- Shabu Mwangi is inspired by the downtrodden, the destitute, and the forgotten.
- They have shown up in his art ever since he started painting in 2003.
- His empathy seems to know no bounds, which is often a trait attributed to his growing up in the slums and understanding how difficult a life of poverty and struggle can be.
Shabu Mwangi is inspired by the downtrodden, the destitute, and the forgotten. They have shown up in his art ever since he started painting in 2003.
His empathy seems to know no bounds, which is often a trait attributed to his growing up in the slums and understanding how difficult a life of poverty and struggle can be.
Soon after he started painting, he was joined by friends to start Wajukuu Art Centre in Nairobi where they have been mentoring children.
But if his previous exhibitions have focused on the marginalised, in his current show at Circle Art Gallery (through February 17), he turns his attention to his quest for balance between hope and personal pain.
In ‘The Source of our Seas’ exhibition, he does not leave behind his empathy for others as in a work like ‘Broken Bones’ which reflects the hidden impact of violence, both structural and personal, on one miserable man.
Mwangi’s poetic spirit comes out in heartfelt verses that accompany several pieces in this show, which is his first solo exhibition at Circle gallery since 2017.
Between 2017 and now, he has attended workshops and residencies in Germany, UK, Italy and Kenya as well.
In the process, he has gone through an extended period of self-discovery, reflected in paintings and poems that reveal both dark and lighter aspects of his creative essence.
Mwangi has four poems in this show and they speak in a tone one does not necessarily see in works like ‘Birth place i, ii, or iii.’
The voice we hear in the four resonates in a tone that is deep, complicated, wise and surprisingly hopeful. Yet in the ‘Birth place’ works, we get an inkling of his difficult childhood. All three are dark, mainly painted in black with a little colour. All three are busts, self-portraits perhaps but portraits of his psyche including memories of his past. In the first, the bust is painted black with just a touch of pink and green. The second is almost entirely shaded in black and gray, and looking rather grotesque.
And the third is now gray, outlined in black but surrounded by pink.
Other apparent pessimist paintings are ‘Self Cage’, ‘Distorted Self’, and ‘Waiting in the Cold.’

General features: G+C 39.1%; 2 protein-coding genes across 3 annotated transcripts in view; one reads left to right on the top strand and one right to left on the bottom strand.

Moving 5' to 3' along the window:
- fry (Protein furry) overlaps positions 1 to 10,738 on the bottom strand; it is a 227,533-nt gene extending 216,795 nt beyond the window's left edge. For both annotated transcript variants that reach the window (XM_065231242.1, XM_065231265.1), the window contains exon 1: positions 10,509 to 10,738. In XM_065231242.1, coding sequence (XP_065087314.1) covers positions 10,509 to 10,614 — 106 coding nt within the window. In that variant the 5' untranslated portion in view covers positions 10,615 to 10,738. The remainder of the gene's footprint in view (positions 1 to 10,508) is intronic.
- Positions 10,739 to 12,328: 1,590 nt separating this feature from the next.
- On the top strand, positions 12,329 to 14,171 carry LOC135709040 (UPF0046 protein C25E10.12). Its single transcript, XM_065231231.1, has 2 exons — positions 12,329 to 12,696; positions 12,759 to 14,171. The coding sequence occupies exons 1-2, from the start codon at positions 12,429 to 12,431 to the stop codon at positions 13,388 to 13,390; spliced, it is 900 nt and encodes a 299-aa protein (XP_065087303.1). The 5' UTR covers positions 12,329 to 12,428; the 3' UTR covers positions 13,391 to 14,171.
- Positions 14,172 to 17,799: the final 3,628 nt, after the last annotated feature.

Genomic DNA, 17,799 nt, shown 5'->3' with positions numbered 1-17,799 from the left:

Yet Mwangi gave titles having a hopeful message to paintings like ‘Looking to the Future’. ‘Essence of Being’ and ‘It grows on me as I grow.’
It is the poetry that tells the story of Mwangi, the poet-philosopher who has lived a life of struggle and pain but has emerged with sagacious wisdom and self-knowledge.
One poem that encapsulates his message is ‘Broken Bones’. It is the poem that tells us the bones metaphorically refer not just to another frail being but himself. He, with support from professional poet Sitawa Namwalie, writes: “All these layers of pain .. will lead me home.”
Writing in a conversational style, as if he is advising a friend, he writes that, despite the pain, not to “… lose your equanimity.’
In his poem ‘Head Drowning’, you might expect a tragic tale. Instead, he writes, ‘Still trying to float”… but then he ends being ‘seated at the source of our seas’, giving insight into how he selected the title of his exhibition.
In ‘Not enough’, he shows his capacity to not take himself too seriously. He writes, “I have nothing too/ but the self is here.” He reminds us to “Allow self not to be contained by fear/ Feel the breeze.”
In the one poem that reveals a personal relationship gone bad, he writes in ‘Beyond the mirror’ which hangs in the gallery next to the painting of the same name, “You… became my oracle/but you left/with my sight./I was left blindfolded.
‘Unfold my reality/so I can see again.’
But, his ability to mock himself is shown in the poem, ‘It all grows in me’. There he writes, ‘Seen as one who is insane’, what others call ‘insane’ to him is ‘being different.’ He thus advises to ‘Love that different’.
That’s Mwangi seen in a new light, as both poet and world-acclaimed painter.